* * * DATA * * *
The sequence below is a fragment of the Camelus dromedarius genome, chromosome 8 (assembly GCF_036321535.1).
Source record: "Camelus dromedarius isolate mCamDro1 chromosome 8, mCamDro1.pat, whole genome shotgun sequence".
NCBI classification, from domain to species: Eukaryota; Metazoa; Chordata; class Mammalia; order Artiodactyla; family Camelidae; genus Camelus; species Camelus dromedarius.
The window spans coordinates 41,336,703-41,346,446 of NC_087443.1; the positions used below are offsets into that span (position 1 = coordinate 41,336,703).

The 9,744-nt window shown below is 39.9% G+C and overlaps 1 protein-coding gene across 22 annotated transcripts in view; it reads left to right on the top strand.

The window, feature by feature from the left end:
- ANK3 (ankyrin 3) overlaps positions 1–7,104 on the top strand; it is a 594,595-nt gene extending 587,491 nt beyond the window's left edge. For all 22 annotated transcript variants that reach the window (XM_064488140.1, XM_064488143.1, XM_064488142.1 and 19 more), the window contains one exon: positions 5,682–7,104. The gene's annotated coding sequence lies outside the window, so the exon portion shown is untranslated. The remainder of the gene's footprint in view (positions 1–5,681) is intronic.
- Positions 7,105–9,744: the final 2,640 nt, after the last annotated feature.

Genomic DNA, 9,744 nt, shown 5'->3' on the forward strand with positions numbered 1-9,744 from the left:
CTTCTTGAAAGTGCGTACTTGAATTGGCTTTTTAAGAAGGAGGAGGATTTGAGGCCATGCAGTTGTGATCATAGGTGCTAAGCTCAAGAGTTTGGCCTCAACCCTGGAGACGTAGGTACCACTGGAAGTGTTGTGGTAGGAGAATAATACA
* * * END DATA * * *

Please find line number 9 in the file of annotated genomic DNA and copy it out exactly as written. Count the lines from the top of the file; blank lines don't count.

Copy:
Genomic DNA, 9,744 nt, shown 5'->3' on the forward strand with positions numbered 1-9,744 from the left: